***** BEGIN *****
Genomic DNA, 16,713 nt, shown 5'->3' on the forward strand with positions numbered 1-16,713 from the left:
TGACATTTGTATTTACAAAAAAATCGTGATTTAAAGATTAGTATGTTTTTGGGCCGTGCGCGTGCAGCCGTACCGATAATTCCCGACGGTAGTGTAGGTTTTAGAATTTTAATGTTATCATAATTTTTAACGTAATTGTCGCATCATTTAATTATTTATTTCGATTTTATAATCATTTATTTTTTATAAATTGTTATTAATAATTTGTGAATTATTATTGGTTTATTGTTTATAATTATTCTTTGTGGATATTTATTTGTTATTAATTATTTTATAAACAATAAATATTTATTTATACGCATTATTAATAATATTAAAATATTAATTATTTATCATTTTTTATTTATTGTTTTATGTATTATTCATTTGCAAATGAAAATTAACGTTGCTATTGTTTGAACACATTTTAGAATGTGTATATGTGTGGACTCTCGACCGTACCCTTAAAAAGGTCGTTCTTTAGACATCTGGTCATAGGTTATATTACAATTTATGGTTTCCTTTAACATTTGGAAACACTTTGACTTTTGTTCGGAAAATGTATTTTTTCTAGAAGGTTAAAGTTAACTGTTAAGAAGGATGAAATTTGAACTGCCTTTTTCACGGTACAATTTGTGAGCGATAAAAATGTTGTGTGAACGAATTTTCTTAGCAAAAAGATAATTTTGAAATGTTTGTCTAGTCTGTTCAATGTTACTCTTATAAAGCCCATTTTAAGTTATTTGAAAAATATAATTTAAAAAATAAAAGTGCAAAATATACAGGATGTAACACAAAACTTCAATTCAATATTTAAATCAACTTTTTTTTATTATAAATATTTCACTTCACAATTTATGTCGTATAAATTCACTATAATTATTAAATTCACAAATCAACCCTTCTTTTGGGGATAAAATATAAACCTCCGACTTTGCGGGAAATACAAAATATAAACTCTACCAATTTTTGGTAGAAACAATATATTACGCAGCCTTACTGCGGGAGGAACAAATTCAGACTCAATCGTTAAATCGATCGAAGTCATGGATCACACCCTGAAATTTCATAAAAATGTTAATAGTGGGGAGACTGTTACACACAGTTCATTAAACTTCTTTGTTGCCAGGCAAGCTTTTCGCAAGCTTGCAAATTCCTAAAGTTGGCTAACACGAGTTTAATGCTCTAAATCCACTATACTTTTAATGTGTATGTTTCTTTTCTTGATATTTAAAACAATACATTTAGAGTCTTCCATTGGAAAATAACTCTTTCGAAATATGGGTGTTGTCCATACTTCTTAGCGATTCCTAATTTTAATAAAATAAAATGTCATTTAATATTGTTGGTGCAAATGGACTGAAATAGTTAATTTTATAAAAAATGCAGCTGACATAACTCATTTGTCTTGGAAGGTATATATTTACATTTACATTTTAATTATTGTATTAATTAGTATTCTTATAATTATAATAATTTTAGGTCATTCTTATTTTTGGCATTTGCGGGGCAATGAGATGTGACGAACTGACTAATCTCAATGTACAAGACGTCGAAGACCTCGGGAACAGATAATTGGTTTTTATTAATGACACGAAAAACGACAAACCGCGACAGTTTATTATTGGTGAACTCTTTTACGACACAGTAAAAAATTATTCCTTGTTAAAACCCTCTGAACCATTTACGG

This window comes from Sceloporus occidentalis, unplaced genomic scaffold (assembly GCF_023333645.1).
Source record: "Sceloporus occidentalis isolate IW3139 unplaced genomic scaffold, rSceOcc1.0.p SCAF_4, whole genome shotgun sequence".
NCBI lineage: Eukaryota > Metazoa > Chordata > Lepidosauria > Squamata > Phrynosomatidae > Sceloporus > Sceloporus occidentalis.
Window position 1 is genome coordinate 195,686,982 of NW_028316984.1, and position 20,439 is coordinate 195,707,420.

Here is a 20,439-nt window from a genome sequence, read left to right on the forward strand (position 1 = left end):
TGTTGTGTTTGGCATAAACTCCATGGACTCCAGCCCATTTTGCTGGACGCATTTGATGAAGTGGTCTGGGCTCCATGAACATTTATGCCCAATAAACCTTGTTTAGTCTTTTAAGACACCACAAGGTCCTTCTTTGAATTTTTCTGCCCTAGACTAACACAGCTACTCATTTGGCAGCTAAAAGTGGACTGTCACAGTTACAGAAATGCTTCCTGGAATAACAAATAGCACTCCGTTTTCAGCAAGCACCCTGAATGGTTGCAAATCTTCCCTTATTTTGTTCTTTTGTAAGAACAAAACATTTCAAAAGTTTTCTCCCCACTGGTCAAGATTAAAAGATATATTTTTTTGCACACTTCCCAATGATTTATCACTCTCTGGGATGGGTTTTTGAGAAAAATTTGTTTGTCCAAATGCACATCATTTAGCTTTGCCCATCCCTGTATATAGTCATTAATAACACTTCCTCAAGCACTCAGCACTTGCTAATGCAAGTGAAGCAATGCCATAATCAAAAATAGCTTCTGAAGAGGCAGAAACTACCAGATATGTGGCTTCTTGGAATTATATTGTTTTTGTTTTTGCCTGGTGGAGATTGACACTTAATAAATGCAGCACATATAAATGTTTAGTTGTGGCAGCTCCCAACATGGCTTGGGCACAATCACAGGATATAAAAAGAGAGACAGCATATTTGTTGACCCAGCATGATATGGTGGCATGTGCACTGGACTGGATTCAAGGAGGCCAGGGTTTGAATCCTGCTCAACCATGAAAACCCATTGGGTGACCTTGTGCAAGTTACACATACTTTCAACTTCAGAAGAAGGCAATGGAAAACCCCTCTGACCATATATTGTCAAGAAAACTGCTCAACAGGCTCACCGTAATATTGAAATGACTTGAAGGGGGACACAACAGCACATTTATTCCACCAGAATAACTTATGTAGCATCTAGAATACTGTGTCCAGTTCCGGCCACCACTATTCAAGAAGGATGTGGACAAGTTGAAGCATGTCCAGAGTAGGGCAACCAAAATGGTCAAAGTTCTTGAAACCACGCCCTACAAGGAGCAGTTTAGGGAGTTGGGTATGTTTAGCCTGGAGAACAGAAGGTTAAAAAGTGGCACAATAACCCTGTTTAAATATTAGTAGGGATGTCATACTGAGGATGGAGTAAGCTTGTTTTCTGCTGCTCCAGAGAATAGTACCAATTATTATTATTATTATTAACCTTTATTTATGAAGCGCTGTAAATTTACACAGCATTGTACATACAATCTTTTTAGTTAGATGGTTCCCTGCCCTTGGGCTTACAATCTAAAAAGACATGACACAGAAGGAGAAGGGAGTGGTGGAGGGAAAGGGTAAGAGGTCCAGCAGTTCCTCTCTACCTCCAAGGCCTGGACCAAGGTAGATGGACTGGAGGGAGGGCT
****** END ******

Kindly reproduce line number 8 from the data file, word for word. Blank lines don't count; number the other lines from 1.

TGTTGTGTTTGGCATAAACTCCATGGACTCCAGCCCATTTTGCTGGACGCATTTGATGAAGTGGTCTGGGCTCCATGAACATTTATGCCCAATAAACCTTGTTTAGTCTTTTAAGACACCACAAGGTCCTTCTTTGAATTTTTCTGCCCTAGACTAACACAGCTACTCATTTGGCAGCTAAAAGTGGACTGTCACAGTTACAGAAATGCTTCCTGGAATAACAAATAGCACTCCGTTTTCAGCAAGCACCCTGAATGGTTGCAAATCTTCCCTTATTTTGTTCTTTTGTAAGAACAAAACATTTCAAAAGTTTTCTCCCCACTGGTCAAGATTAAAAGATATATTTTTTTGCACACTTCCCAATGATTTATCACTCTCTGGGATGGGTTTTTGAGAAAAATTTGTTTGTCCAAATGCACATCATTTAGCTTTGCCCATCCCTGTATATAGTCATTAATAACACTTCCTCAAGCACTCAGCACTTGCTAATGCAAGTGAAGCAATGCCATAATCAAAAATAGCTTCTGAAGAGGCAGAAACTACCAGATATGTGGCTTCTTGGAATTATATTGTTTTTGTTTTTGCCTGGTGGAGATTGACACTTAATAAATGCAGCACATATAAATGTTTAGTTGTGGCAGCTCCCAACATGGCTTGGGCACAATCACAGGATATAAAAAGAGAGACAGCATATTTGTTGACCCAGCATGATATGGTGGCATGTGCACTGGACTGGATTCAAGGAGGCCAGGGTTTGAATCCTGCTCAACCATGAAAACCCATTGGGTGACCTTGTGCAAGTTACACATACTTTCAACTTCAGAAGAAGGCAATGGAAAACCCCTCTGACCATATATTGTCAAGAAAACTGCTCAACAGGCTCACCGTAATATTGAAATGACTTGAAGGGGGACACAACAGCACATTTATTCCACCAGAATAACTTATGTAGCATCTAGAATACTGTGTCCAGTTCCGGCCACCACTATTCAAGAAGGATGTGGACAAGTTGAAGCATGTCCAGAGTAGGGCAACCAAAATGGTCAAAGTTCTTGAAACCACGCCCTACAAGGAGCAGTTTAGGGAGTTGGGTATGTTTAGCCTGGAGAACAGAAGGTTAAAAAGTGGCACAATAACCCTGTTTAAATATTAGTAGGGATGTCATACTGAGGATGGAGTAAGCTTGTTTTCTGCTGCTCCAGAGAATAGTACCAATTATTATTATTATTATTAACCTTTATTTATGAAGCGCTGTAAATTTACACAGCATTGTACATACAATCTTTTTAGTTAGATGGTTCCCTGCCCTTGGGCTTACAATCTAAAAAGACATGACACAGAAGGAGAAGGGAGTGGTGGAGGGAAAGGGTAAGAGGTCCAGCAGTTCCTCTCTACCTCCAAGGCCTGGACCAAGGTAGATGGACTGGAGGGAGGGCT